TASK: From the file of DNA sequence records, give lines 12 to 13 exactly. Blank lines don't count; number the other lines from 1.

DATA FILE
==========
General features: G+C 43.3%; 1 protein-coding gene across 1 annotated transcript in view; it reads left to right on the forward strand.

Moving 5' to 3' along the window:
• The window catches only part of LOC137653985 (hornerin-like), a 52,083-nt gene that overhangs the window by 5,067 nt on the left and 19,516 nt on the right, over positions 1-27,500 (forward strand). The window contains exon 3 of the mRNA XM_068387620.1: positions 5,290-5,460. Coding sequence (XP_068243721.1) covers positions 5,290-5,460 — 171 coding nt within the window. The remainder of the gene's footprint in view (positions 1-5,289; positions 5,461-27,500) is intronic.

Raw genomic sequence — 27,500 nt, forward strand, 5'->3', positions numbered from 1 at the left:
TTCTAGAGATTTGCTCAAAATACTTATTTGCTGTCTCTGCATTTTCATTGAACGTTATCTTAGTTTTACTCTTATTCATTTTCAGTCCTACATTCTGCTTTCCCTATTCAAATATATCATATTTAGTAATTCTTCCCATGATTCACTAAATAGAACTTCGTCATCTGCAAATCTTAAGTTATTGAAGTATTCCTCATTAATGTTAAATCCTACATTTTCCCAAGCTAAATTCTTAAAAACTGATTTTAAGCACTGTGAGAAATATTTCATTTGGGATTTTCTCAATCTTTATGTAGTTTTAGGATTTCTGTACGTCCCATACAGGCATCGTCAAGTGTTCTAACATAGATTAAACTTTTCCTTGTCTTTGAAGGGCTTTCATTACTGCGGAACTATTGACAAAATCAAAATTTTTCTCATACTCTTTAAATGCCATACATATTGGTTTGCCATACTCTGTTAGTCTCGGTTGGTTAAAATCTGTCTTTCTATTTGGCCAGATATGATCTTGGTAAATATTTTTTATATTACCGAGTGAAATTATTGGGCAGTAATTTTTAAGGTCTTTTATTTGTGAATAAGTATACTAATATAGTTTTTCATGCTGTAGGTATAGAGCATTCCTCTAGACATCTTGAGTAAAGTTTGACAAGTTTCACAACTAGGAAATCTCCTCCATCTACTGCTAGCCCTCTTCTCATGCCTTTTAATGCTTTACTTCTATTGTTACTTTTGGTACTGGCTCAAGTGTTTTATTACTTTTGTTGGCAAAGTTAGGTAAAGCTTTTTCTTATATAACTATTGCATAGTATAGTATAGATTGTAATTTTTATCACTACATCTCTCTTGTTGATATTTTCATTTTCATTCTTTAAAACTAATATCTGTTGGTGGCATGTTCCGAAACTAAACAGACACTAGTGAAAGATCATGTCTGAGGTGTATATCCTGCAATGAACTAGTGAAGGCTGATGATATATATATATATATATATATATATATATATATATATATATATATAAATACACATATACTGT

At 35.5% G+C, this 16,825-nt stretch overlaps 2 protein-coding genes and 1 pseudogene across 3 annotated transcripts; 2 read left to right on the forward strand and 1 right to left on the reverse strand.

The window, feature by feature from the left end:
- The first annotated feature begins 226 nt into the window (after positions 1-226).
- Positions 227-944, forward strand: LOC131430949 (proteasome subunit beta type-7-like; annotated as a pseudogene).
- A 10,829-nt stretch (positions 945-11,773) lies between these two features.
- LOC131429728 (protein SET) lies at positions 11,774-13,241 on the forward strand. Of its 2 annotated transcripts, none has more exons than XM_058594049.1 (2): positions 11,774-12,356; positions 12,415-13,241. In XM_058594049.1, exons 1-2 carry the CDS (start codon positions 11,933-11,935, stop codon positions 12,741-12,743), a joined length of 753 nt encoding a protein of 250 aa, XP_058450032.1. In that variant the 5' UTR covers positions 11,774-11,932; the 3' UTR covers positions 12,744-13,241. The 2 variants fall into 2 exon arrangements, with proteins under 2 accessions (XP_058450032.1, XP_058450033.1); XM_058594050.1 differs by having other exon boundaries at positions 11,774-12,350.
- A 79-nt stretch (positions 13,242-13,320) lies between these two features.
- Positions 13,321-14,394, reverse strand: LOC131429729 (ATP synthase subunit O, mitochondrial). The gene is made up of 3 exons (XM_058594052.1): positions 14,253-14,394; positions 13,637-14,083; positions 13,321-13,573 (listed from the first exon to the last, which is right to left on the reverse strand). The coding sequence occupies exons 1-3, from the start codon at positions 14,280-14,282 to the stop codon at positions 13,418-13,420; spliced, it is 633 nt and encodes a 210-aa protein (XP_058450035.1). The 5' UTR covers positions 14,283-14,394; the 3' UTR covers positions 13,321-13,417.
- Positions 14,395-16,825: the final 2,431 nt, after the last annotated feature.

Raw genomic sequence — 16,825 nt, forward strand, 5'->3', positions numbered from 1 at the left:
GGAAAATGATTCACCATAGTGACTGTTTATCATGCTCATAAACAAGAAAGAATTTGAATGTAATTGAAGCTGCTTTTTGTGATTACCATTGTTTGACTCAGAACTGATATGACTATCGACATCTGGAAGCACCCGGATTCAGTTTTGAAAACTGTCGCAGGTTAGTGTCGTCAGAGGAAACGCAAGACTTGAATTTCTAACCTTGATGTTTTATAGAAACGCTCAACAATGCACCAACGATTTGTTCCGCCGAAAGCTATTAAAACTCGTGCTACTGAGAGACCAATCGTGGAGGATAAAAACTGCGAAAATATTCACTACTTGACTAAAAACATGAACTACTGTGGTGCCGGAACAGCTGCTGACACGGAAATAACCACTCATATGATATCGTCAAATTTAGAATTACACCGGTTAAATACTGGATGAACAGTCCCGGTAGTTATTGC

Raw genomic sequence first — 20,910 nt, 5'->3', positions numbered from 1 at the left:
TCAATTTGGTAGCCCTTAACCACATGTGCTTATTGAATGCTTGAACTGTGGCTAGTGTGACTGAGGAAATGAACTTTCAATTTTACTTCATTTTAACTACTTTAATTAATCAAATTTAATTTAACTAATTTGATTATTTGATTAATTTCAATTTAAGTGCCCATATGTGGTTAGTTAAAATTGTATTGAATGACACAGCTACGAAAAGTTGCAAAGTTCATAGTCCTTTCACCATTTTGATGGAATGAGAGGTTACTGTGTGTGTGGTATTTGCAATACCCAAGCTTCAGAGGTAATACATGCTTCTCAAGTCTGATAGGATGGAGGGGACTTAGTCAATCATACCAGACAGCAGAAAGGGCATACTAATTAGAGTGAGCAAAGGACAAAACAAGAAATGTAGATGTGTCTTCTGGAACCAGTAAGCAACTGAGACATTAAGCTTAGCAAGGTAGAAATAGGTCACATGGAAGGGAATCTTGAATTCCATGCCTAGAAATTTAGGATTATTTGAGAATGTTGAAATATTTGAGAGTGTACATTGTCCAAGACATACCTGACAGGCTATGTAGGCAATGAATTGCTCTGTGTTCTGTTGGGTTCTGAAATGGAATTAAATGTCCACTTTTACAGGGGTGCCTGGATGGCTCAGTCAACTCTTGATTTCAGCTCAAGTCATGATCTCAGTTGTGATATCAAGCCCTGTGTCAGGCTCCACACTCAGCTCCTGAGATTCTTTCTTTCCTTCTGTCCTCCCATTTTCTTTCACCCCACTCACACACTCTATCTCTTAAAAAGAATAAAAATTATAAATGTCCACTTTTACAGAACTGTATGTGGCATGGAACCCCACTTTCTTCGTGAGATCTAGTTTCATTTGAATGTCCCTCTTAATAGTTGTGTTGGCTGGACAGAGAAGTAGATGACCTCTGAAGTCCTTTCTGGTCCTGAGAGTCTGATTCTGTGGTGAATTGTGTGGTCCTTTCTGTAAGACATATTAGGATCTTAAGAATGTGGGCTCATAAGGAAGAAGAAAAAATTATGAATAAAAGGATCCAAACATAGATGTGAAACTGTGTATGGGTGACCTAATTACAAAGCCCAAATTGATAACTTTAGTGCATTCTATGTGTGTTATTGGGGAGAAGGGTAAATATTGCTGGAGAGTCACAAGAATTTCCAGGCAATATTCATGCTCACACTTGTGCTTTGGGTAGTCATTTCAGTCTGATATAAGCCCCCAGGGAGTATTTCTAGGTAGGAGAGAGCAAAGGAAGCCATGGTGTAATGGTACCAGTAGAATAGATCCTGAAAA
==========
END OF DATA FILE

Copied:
- A 79-nt stretch (positions 13,242-13,320) lies between these two features.
- Positions 13,321-14,394, reverse strand: LOC131429729 (ATP synthase subunit O, mitochondrial). The gene is made up of 3 exons (XM_058594052.1): positions 14,253-14,394; positions 13,637-14,083; positions 13,321-13,573 (listed from the first exon to the last, which is right to left on the reverse strand). The coding sequence occupies exons 1-3, from the start codon at positions 14,280-14,282 to the stop codon at positions 13,418-13,420; spliced, it is 633 nt and encodes a 210-aa protein (XP_058450035.1). The 5' UTR covers positions 14,283-14,394; the 3' UTR covers positions 13,321-13,417.